– Ken
    Mar 28, 2013 at 21:17
  • 10
    You could also run sudo opensnoop -n installd to see what files the processes access or search for installd in Console.
    – Lri
    Mar 28, 2013 at 23:23
  • 2
    Don't just kill -9 a process. SIGKILL should be a last resort, since the process does not necessarily terminate in a well-defined or consistent state. Always try -15 (SIGTERM– terminate) and -6 (SIGABRT – abort process) first.
    – oarfish
    Jan 26, 2015 at 14:42
  • 2
    @user495470 opensnoop does not work for me. I get dtrace: error on enabled probe ID 5 (ID 172: syscall::open:return): invalid user access in action #11 at DIF offset 24.
    – Albert
    Oct 31, 2017 at 22:42

It's Apple's install process.

What's annoying is:

  1. Apple haven't (as yet) made this less CPU-intensive OR given you the option to do so. Note that the CPU-intensive stage is only at the initial part of the install and does stop.
  2. you can't quickly see the progress of the Downloads

You can see progress but need to do the following:

Apple logo (top left) > App Store > Updates and click Update.

This will then reveal a progress bar with the current download state.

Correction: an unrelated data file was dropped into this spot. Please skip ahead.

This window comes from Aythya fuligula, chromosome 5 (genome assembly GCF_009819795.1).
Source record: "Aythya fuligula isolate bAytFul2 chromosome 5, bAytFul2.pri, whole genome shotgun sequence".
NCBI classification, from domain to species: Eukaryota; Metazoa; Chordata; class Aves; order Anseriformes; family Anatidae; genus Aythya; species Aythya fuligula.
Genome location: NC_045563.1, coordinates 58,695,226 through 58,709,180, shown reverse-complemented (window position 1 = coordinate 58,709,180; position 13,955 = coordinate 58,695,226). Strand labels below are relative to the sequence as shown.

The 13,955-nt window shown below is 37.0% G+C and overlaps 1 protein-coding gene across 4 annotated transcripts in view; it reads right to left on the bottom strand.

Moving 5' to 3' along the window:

I used Activity Monitor to kill the process at once. And so:

  • CPU returned back to normal;
  • A notification from App Store showed up in Notification Center asking for when to install updates.

Mine was installd and storeagent - so I just killed them:

sudo killall -9 installd
sudo killall -9 storeagent
  • 7
    What is the impact of killing these? Does it crash or corrupt anything?
    – mmmmmm
    Apr 30, 2013 at 9:31
  • 1
    Mac OS X installers typically do lengthy operations (unpacking, compiling) on install files in a temporary location, and spend relatively little time actually moving the files into place. You can see this for yourself if you run an installer that reports its progress. This suggests that there is a unlikely but existent chance it might leave your system in an inconsistent state. In addition, the last step of install is writing a "install completed" receipt, so if that doesn't get written, it'll just probably try to install the software again later, fixing the inconsistency. Aug 16, 2014 at 19:10
  • 1
    Also, I believe the super risky can-leave-your-system-dead-if-killed updates are the ones that require restart and install only when all users are logged out. Aug 16, 2014 at 19:11
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    There's no real guarantee what will happen if you shoot down a process like this. Probably nothing, but you may corrupt something, so try other signals before killing with -9.
    – oarfish
    Jan 27, 2015 at 7:11